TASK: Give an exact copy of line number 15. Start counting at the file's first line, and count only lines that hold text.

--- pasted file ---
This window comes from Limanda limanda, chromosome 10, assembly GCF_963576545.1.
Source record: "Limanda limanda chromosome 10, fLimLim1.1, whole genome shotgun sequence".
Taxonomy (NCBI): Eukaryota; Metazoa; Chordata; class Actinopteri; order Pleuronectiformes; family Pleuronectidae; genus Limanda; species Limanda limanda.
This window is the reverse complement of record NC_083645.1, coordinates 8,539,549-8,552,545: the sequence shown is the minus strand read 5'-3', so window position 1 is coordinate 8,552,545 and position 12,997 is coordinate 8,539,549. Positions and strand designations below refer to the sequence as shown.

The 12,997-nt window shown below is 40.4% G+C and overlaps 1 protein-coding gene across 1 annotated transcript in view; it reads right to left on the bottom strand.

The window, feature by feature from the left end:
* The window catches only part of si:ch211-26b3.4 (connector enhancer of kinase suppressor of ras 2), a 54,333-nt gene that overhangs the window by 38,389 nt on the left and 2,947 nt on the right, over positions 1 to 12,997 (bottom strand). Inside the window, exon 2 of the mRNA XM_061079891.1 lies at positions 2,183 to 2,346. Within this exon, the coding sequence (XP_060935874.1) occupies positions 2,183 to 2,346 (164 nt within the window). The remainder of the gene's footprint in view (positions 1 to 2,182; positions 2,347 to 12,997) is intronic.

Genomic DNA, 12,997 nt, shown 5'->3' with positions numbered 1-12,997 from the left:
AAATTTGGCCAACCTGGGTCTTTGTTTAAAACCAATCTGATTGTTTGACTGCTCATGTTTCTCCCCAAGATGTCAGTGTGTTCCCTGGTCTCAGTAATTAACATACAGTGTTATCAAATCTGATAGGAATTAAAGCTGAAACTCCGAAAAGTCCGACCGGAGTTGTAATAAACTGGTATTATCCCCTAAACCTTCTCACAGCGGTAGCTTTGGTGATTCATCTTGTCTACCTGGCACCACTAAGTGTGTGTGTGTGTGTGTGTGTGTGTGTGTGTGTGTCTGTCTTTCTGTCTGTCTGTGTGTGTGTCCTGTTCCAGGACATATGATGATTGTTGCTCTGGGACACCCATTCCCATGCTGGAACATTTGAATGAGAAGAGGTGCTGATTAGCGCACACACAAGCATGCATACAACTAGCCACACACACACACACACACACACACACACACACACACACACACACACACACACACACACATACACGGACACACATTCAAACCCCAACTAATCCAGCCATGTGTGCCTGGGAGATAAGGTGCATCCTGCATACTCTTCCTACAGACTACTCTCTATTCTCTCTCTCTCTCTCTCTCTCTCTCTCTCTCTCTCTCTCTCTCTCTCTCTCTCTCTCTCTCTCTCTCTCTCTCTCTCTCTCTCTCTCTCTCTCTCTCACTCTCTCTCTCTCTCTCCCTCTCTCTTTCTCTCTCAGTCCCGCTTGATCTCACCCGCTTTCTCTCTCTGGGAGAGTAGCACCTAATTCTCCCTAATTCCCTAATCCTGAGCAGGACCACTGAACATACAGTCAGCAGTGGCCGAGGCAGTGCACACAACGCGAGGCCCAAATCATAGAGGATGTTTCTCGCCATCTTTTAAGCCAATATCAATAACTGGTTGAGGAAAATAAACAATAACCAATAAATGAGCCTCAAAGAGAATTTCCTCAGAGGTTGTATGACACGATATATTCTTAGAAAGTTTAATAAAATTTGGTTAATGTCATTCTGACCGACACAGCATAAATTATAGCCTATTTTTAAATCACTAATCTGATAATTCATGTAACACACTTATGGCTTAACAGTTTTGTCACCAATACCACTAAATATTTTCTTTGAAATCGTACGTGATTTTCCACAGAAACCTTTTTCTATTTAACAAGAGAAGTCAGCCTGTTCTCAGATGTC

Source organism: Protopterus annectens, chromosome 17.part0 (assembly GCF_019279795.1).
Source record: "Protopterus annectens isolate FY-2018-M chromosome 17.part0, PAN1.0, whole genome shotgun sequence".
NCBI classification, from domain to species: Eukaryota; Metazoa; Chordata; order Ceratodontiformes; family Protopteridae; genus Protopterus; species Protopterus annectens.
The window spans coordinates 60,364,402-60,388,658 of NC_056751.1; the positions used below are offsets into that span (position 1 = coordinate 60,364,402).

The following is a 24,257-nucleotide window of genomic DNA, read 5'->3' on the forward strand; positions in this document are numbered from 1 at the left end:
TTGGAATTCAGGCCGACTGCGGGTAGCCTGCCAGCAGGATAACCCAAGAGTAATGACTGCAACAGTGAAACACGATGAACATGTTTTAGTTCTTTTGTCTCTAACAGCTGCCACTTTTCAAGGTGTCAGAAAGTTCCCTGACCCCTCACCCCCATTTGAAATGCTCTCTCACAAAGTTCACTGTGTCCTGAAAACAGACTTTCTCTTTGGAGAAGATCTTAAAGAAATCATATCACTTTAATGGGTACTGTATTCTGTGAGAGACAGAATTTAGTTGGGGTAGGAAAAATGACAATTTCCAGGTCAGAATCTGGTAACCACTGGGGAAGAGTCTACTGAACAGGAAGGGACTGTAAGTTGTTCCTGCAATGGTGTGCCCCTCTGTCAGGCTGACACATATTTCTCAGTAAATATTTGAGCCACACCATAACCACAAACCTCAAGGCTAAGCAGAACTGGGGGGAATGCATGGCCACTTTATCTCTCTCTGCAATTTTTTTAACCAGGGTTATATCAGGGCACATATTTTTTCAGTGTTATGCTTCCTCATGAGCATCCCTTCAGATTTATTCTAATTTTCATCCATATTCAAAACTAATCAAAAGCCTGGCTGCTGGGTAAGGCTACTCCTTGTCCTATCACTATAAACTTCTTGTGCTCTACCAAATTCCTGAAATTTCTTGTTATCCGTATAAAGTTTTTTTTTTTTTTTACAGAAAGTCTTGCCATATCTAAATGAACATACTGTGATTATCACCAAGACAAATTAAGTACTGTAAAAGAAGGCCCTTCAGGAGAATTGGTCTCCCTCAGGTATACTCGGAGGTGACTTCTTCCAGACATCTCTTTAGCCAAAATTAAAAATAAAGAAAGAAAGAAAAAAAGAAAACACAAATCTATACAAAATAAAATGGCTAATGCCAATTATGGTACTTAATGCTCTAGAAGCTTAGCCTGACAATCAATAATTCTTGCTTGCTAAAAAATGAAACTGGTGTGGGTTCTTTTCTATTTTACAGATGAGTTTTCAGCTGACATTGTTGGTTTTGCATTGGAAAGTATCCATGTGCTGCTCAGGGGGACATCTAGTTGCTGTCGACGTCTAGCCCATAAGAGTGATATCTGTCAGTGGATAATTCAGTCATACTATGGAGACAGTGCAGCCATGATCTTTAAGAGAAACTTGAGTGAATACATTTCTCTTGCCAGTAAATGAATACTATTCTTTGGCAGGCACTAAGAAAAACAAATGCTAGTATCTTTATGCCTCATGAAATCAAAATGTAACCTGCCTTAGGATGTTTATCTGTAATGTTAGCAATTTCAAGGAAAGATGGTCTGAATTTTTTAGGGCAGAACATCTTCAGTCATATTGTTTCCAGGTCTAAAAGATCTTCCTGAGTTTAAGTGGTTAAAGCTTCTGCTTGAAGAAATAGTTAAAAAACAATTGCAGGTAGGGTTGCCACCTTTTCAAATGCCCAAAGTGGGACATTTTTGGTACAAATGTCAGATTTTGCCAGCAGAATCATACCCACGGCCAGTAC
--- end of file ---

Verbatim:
TTGGAATTCAGGCCGACTGCGGGTAGCCTGCCAGCAGGATAACCCAAGAGTAATGACTGCAACAGTGAAACACGATGAACATGTTTTAGTTCTTTTGTCTCTAACAGCTGCCACTTTTCAAGGTGTCAGAAAGTTCCCTGACCCCTCACCCCCATTTGAAATGCTCTCTCACAAAGTTCACTGTGTCCTGAAAACAGACTTTCTCTTTGGAGAAGATCTTAAAGAAATCATATCACTTTAATGGGTACTGTATTCTGTGAGAGACAGAATTTAGTTGGGGTAGGAAAAATGACAATTTCCAGGTCAGAATCTGGTAACCACTGGGGAAGAGTCTACTGAACAGGAAGGGACTGTAAGTTGTTCCTGCAATGGTGTGCCCCTCTGTCAGGCTGACACATATTTCTCAGTAAATATTTGAGCCACACCATAACCACAAACCTCAAGGCTAAGCAGAACTGGGGGGAATGCATGGCCACTTTATCTCTCTCTGCAATTTTTTTAACCAGGGTTATATCAGGGCACATATTTTTTCAGTGTTATGCTTCCTCATGAGCATCCCTTCAGATTTATTCTAATTTTCATCCATATTCAAAACTAATCAAAAGCCTGGCTGCTGGGTAAGGCTACTCCTTGTCCTATCACTATAAACTTCTTGTGCTCTACCAAATTCCTGAAATTTCTTGTTATCCGTATAAAGTTTTTTTTTTTTTTTACAGAAAGTCTTGCCATATCTAAATGAACATACTGTGATTATCACCAAGACAAATTAAGTACTGTAAAAGAAGGCCCTTCAGGAGAATTGGTCTCCCTCAGGTATACTCGGAGGTGACTTCTTCCAGACATCTCTTTAGCCAAAATTAAAAATAAAGAAAGAAAGAAAAAAAGAAAACACAAATCTATACAAAATAAAATGGCTAATGCCAATTATGGTACTTAATGCTCTAGAAGCTTAGCCTGACAATCAATAATTCTTGCTTGCTAAAAAATGAAACTGGTGTGGGTTCTTTTCTATTTTACAGATGAGTTTTCAGCTGACATTGTTGGTTTTGCATTGGAAAGTATCCATGTGCTGCTCAGGGGGACATCTAGTTGCTGTCGACGTCTAGCCCATAAGAGTGATATCTGTCAGTGGATAATTCAGTCATACTATGGAGACAGTGCAGCCATGATCTTTAAGAGAAACTTGAGTGAATACATTTCTCTTGCCAGTAAATGAATACTATTCTTTGGCAGGCACTAAGAAAAACAAATGCTAGTATCTTTATGCCTCATGAAATCAAAATGTAACCTGCCTTAGGATGTTTATCTGTAATGTTAGCAATTTCAAGGAAAGATGGTCTGAATTTTTTAGGGCAGAACATCTTCAGTCATATTGTTTCCAGGTCTAAAAGATCTTCCTGAGTTTAAGTGGTTAAAGCTTCTGCTTGAAGAAATAGTTAAAAAACAATTGCAGGTAGGGTTGCCACCTTTTCAAATGCCCAAAGTGGGACATTTTTGGTACAAATGTCAGATTTTGCCAGCAGAATCATACCCACGGCCAGTAC